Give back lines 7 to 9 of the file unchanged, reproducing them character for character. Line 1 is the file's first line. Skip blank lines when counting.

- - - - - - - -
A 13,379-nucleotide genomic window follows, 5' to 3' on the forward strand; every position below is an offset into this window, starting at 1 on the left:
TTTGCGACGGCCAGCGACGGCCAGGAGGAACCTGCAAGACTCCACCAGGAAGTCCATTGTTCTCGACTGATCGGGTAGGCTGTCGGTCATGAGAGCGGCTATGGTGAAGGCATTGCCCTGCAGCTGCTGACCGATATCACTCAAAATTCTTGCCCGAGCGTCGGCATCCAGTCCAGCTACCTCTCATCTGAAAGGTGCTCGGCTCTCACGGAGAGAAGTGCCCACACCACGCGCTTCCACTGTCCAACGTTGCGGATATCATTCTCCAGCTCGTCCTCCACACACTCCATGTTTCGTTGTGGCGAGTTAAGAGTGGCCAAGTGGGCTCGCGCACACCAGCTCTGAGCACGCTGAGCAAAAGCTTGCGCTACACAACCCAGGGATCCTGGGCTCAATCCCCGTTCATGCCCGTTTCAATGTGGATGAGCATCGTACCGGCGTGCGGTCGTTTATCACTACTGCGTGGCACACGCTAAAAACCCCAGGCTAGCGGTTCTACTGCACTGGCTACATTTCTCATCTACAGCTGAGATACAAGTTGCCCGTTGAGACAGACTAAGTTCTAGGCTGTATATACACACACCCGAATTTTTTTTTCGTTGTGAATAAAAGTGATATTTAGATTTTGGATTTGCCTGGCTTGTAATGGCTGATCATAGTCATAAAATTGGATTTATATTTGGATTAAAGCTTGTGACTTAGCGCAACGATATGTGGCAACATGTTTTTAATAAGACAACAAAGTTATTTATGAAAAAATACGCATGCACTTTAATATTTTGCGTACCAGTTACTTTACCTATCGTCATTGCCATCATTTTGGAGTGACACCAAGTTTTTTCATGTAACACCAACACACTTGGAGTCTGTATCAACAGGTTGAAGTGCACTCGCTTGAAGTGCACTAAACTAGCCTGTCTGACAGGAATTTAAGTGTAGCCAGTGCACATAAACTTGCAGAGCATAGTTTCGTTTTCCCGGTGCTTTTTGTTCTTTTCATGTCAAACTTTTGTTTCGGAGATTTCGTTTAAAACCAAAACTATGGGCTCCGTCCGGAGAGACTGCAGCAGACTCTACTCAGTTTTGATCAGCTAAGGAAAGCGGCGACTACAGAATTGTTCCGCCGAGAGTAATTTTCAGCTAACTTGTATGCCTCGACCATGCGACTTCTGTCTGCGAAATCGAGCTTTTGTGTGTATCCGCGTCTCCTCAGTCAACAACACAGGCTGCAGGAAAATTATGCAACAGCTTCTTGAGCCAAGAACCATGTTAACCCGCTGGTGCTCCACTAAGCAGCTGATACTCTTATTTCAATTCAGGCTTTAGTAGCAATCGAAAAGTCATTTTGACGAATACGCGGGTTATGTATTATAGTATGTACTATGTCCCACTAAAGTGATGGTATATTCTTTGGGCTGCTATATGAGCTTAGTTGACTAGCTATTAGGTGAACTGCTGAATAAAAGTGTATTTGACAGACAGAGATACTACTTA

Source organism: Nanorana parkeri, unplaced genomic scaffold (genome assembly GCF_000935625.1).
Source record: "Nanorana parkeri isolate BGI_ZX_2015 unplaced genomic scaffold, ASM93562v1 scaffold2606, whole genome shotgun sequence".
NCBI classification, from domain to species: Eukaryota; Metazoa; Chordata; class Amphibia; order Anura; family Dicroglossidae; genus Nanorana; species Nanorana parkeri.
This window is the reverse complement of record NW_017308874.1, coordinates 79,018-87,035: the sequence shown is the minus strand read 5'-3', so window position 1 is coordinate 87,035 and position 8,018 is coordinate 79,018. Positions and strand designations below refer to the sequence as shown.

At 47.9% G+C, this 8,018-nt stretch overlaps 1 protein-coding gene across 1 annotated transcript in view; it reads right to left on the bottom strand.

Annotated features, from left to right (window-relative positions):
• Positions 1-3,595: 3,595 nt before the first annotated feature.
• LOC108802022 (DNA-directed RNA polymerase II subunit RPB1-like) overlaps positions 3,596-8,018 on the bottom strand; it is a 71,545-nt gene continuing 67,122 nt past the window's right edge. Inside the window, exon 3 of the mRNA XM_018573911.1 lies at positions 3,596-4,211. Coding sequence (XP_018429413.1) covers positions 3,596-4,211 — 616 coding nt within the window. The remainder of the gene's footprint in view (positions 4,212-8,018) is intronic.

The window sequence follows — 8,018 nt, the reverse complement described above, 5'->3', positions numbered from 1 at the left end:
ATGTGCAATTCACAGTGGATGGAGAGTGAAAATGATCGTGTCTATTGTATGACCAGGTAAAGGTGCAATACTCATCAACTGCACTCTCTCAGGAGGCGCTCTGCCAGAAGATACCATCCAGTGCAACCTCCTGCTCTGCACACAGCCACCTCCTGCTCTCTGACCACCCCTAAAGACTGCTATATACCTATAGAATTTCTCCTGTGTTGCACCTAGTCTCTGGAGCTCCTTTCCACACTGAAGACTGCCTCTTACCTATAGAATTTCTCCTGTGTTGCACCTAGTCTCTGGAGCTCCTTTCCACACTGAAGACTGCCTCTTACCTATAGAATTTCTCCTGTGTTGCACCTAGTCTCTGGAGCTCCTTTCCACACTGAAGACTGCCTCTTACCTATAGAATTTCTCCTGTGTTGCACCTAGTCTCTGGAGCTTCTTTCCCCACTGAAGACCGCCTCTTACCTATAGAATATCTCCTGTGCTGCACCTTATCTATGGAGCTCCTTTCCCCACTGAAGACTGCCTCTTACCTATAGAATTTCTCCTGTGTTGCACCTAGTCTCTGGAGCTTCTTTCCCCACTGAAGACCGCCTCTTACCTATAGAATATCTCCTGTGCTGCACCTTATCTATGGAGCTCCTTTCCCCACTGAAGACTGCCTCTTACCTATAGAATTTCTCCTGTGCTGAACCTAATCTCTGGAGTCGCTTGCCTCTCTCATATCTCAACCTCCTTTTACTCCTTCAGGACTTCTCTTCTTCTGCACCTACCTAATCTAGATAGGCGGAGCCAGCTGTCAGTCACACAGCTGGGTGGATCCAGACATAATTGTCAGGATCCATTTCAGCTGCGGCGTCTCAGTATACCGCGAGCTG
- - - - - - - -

At 47.9% G+C, this 8,018-nt stretch overlaps 1 protein-coding gene across 1 annotated transcript in view; it reads right to left on the bottom strand.

Annotated features, from left to right (window-relative positions):
• Positions 1-3,595: 3,595 nt before the first annotated feature.